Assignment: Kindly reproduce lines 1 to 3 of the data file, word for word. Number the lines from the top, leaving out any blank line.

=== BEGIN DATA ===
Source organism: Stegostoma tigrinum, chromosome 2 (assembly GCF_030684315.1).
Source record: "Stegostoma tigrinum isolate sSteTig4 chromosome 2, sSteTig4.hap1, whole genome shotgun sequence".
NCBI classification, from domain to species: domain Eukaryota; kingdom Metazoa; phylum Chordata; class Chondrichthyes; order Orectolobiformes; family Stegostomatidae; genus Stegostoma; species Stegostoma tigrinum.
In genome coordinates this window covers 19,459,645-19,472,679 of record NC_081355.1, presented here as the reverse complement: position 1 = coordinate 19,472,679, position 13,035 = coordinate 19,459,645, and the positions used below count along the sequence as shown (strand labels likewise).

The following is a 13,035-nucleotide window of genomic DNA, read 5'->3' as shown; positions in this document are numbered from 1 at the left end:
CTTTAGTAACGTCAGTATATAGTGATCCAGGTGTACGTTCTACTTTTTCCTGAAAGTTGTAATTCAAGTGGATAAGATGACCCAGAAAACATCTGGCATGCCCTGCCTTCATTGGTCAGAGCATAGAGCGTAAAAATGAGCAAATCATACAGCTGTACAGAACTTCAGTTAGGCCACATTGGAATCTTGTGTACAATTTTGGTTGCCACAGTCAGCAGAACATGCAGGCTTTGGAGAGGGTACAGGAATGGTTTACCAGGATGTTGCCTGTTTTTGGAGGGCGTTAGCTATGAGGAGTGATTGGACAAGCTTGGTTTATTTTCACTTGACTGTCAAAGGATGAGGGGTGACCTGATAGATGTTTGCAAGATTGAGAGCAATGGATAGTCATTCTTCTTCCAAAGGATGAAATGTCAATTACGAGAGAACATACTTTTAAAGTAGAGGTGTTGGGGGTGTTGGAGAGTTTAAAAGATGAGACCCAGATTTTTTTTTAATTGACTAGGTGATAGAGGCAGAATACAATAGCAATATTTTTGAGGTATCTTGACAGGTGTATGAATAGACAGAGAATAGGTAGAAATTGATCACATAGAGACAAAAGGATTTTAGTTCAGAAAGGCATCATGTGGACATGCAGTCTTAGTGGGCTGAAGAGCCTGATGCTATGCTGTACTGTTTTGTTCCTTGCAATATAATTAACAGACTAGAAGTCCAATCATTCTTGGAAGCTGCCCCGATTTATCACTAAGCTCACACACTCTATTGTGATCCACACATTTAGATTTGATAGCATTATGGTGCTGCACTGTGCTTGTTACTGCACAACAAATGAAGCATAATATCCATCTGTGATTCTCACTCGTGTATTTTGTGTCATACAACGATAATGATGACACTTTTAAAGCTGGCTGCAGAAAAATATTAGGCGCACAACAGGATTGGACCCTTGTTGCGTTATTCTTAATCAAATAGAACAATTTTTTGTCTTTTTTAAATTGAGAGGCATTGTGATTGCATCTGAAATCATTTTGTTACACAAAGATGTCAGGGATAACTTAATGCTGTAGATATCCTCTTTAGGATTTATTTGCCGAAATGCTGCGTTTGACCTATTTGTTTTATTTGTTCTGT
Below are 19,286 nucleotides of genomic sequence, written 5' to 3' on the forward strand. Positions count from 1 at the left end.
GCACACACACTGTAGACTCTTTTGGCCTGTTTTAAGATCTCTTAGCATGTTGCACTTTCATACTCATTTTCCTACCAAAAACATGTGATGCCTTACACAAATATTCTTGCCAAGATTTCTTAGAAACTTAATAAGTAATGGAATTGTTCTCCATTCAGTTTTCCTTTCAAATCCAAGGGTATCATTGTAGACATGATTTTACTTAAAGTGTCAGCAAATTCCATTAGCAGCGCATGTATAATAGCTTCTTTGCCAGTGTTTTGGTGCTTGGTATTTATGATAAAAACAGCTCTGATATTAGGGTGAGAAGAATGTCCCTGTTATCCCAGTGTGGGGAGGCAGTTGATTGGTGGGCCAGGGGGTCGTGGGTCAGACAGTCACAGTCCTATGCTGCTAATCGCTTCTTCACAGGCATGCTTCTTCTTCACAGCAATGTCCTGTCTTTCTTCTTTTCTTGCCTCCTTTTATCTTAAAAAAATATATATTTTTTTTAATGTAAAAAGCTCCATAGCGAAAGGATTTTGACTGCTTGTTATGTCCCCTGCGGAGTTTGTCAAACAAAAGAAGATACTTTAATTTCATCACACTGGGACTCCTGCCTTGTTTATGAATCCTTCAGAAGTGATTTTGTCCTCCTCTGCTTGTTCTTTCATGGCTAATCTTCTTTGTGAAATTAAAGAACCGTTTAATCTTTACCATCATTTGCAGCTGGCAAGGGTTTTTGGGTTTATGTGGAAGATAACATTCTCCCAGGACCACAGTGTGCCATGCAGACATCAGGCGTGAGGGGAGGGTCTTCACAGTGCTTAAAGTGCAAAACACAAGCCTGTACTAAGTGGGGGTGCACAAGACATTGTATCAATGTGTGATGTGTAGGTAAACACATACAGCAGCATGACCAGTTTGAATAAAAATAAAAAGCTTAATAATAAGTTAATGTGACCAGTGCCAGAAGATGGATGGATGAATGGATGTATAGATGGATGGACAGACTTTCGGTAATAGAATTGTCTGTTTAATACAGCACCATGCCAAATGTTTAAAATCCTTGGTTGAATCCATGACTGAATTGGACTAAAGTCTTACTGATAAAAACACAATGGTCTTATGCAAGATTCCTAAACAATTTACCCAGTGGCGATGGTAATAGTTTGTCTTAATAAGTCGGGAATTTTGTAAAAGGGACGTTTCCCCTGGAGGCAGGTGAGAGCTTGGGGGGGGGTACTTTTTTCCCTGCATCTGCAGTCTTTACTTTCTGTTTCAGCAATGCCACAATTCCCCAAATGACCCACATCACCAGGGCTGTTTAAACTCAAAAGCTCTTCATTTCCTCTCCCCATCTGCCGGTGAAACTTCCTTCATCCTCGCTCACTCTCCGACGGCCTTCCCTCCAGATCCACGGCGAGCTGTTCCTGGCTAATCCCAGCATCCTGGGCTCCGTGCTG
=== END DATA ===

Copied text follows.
Source organism: Stegostoma tigrinum, chromosome 2 (assembly GCF_030684315.1).
Source record: "Stegostoma tigrinum isolate sSteTig4 chromosome 2, sSteTig4.hap1, whole genome shotgun sequence".
NCBI classification, from domain to species: domain Eukaryota; kingdom Metazoa; phylum Chordata; class Chondrichthyes; order Orectolobiformes; family Stegostomatidae; genus Stegostoma; species Stegostoma tigrinum.